several editors and crewmembers reporting to her. Of these, three are African American.
Wheeler stresses the need for black audiences to request greater representation through letters and calls to television networks. She says it is going to take executives of color to bring about changes to benefit the parity of newsroom diversity. Wheeler warns that African Americans seeking entry level positions have their work cut out for them. She landed her first gig (Today with Tom Brokaw) when she was in her early 20s and learned a valuable lesson. According to Wheeler, “Mentorship is severely lacking in the business. You have to make your own magic.”
TIME FOR A REWRITE
Growing up on the Southside of Chicago, Michele Val Jean never dreamed that she would be a Daytime-Emmy-Award winning writer on General Hospital. After 41 years, it is the longest running dramatic serial on ABC, which owns and produces the show. Val Jean joined General Hospital in 1993 as a scriptwriter and was named an associate writer in 1996. After two top writers resigned in 2000, she became the first black head writer of a soap opera.
Head writers chart the narrative course of the soap over a period of six to 12 months and, in doing so, determine the fate of each character. Outline writers segment the overall plot into weekly and then daily portions. The writing of the script is assigned to a team of scriptwriters. General Hospital has one other African American scribe, Michelle Patrick.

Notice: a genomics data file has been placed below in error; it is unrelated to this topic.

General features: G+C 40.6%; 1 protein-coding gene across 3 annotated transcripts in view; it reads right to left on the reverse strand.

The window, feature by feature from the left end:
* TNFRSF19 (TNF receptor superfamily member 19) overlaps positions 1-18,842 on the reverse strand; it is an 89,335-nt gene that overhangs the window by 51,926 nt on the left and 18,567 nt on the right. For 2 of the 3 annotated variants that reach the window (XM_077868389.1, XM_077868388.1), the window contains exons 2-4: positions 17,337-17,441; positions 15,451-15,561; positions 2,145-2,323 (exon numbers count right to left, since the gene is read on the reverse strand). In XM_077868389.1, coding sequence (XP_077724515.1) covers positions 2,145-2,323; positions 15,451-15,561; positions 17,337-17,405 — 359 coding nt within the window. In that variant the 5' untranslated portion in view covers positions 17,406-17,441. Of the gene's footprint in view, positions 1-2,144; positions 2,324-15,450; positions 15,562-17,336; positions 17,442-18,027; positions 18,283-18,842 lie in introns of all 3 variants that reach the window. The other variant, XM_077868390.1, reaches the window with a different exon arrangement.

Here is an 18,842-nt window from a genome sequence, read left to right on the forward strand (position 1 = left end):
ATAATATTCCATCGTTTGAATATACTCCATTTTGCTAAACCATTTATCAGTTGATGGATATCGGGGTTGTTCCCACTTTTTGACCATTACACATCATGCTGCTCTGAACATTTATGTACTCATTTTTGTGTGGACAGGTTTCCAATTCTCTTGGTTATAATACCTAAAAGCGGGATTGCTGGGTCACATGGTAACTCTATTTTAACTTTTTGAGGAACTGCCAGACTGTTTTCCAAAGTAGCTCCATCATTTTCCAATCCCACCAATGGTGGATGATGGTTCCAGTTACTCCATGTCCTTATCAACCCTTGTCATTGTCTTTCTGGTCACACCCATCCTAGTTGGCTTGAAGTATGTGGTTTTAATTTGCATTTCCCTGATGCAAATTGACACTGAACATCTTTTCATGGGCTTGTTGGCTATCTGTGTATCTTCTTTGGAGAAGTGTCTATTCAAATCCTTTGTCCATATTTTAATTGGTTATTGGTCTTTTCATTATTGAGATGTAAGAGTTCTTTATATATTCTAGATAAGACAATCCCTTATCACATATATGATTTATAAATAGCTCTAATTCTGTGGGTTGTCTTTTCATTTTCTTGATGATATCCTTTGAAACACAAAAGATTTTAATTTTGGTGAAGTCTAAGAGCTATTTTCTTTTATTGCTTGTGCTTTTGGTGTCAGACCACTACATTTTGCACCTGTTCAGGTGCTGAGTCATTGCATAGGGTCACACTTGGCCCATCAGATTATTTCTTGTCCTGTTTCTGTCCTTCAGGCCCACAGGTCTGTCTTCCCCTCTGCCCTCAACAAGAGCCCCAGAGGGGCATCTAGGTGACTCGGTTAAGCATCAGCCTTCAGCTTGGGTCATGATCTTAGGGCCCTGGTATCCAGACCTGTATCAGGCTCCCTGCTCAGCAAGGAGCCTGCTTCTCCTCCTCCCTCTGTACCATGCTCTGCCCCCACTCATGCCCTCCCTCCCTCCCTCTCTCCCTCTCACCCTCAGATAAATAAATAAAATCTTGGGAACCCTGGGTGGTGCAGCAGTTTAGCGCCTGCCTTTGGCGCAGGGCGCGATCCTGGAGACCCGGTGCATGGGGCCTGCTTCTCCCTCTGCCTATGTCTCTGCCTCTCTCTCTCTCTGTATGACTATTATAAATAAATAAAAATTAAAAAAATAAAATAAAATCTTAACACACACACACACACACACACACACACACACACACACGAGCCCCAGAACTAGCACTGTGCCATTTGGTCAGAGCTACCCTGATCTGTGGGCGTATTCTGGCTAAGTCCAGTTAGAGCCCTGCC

Whereas nighttime shows are plot-driven, daytime shows are character-driven and can be told in real time. Val Jean appreciates this because with the character Elizabeth (1996 to 1997) she carefully guided a rape story. “I was raped when I was 12. It was a very powerful way to slay my own demons while educating other women.”
Val Jean is a prodigal daughter of sorts. After a seven-month hiatus to pursue film projects, Val Jean recently returned to General Hospital, opting to be a scriptwriter. Prior to that, Val Jean, 53, was a scriptwriter on NBC’s Santa Barbara for two years before it was cancelled. She wrote her first scripts for the series Jake and the Fatman. Her big break into daytime was as a writer for Generations, which starred then newcomer Vivica A. Fox. Launched in 1989 on NBC, Generations was perceived as the first “black soap” although its cast was diverse. It was cancelled in 1991 due to low ratings.
“NBC put the show on at 11:30 a.m., up against The Young and the Restless. No one was going to turn off the No.1 soap to watch an upstart,” says Val Jean. “I will always be grateful and glad that Generations was my first daytime experience.”
A major challenge for writers is to transition from prime-time dramas — which give them six weeks to pen a script — to daytime dramas — which allot just one week. Val Jean says it’s an even greater challenge to get one’s foot in the door. “There have not been, on any consistent basis, writer-development